A St. Louis City jury could not reach a verdict in a racial discrimination case brought against the St. Louis Public School District. The case was brought by Craig Gronemeyer, a long time employee of the District. Mr. Gronemeyer was demoted from his position of assistant principal at Vashon High School after the 2006-2007 school year. He claimed he was demoted because he was white. He testified at the trial that his principal, who was black, told him that black students were better off being taught by black teachers. The District denied that race was a factor in Mr. Gronemeyer’s demotion. The jury was apparently deadlocked at 8-4 in Mr. Gronemeyer’s favor.
A federal jury sitting in St. Louis, Missouri, recently entered a defense verdict in a civil rights action filed against a St. Louis police officer. The plaintiff, Christopher Dixon, brought suit against Officer Eddie Boyd III, alleging Officer Boyd struck him in the face with a pistol and then dragged him through the street without provocation. In response, Officer Boyd asserted that Dixon ran from him and that in the process of detaining Dixon he slipped on wet grass and his handcuffs accidentally struck Dixon in the face. Apparently, Dixon’s testimony at trial differed from his deposition testimony.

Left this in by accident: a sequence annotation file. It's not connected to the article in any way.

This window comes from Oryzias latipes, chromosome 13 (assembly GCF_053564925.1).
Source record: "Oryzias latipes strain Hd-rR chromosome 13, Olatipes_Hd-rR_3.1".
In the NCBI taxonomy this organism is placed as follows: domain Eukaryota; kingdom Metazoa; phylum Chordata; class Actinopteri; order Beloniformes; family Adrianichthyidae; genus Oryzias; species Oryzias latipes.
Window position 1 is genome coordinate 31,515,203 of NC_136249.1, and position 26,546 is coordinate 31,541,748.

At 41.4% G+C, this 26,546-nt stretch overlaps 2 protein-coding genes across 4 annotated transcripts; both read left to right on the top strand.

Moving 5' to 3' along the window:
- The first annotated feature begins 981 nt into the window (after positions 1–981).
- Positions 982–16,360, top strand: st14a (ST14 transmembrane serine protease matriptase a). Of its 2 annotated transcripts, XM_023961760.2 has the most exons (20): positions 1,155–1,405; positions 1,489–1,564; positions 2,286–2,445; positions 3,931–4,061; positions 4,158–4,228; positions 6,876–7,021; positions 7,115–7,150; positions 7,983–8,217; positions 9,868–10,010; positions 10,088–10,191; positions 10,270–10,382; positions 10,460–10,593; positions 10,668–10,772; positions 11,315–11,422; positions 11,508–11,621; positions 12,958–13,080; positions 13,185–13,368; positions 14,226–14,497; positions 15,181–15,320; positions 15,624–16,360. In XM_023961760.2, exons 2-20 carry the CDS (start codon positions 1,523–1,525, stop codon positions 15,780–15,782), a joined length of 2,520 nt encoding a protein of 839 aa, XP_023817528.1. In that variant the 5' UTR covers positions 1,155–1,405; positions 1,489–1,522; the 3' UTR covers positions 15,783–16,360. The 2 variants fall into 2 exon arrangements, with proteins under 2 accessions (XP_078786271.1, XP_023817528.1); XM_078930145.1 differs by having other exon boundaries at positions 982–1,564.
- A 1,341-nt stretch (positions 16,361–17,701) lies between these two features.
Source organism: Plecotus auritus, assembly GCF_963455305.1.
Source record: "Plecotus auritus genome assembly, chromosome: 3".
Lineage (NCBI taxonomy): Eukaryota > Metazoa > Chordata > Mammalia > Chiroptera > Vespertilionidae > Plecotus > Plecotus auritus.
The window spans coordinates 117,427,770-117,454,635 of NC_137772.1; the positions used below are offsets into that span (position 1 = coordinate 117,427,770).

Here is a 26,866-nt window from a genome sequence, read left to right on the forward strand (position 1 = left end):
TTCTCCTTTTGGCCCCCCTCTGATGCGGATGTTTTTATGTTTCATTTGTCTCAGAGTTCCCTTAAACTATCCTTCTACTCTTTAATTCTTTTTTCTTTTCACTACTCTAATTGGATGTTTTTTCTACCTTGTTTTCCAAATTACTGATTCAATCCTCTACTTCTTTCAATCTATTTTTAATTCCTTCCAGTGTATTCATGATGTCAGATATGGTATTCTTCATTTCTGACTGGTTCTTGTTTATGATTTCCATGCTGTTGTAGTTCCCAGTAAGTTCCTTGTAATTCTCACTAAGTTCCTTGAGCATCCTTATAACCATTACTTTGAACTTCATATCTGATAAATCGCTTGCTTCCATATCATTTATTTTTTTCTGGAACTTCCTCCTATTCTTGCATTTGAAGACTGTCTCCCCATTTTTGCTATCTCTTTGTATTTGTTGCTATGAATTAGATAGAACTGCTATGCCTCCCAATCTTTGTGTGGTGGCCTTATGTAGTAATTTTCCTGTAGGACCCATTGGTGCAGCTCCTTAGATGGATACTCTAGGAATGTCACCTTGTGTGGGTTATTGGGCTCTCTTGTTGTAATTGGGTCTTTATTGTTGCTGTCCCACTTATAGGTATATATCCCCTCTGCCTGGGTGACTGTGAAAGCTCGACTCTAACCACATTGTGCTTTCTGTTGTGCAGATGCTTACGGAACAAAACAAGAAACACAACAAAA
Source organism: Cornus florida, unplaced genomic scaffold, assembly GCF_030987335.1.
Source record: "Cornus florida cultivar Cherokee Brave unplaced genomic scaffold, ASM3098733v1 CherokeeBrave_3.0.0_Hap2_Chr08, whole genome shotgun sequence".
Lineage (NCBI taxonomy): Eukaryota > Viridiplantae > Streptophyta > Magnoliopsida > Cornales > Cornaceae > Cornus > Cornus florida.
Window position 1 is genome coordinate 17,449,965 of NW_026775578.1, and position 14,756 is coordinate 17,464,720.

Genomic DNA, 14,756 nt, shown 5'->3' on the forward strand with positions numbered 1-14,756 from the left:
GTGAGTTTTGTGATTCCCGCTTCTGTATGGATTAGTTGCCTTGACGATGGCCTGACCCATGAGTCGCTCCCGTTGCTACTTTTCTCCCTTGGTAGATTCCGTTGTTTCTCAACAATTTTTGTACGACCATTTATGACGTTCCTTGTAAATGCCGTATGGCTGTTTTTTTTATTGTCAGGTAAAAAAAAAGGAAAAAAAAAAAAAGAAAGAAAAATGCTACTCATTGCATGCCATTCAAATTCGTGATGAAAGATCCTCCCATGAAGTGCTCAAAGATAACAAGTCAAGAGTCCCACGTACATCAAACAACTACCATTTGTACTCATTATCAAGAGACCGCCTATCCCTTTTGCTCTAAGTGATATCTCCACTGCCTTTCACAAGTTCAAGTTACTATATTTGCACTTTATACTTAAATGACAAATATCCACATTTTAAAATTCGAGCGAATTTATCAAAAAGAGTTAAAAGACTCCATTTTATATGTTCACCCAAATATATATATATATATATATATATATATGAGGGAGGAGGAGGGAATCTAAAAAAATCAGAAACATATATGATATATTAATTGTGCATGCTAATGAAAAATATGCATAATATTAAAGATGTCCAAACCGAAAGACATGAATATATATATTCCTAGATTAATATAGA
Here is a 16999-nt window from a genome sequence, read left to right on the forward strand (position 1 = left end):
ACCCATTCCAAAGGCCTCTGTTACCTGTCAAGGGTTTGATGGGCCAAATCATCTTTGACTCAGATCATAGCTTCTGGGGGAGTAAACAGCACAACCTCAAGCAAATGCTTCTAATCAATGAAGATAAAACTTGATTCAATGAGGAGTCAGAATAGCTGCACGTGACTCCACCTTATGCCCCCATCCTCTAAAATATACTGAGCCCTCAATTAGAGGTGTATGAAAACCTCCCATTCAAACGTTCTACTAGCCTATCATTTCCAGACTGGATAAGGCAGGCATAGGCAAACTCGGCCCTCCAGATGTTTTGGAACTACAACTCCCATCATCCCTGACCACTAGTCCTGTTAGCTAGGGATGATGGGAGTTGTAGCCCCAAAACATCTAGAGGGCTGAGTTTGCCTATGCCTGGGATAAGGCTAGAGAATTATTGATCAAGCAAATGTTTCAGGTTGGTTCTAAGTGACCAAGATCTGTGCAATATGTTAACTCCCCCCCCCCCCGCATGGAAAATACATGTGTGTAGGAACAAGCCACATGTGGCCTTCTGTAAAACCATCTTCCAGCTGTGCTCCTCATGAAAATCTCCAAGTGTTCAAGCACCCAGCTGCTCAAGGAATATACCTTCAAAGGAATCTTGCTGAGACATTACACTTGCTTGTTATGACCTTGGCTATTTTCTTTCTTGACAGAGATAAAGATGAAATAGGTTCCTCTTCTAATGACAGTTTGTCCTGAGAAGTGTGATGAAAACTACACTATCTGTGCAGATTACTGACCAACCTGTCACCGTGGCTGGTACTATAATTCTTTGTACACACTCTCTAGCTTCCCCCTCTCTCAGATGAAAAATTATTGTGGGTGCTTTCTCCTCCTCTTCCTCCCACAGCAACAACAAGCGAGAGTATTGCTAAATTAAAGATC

The lawsuit also named the St. Louis Board of Police Commissioners as a defendant. Dixon alleged the Board failed to supervise Officer Boyd, pointing to three prior excessive force complaints levied against him. However, the Board settled with Dixon a few days before trial for $35,000.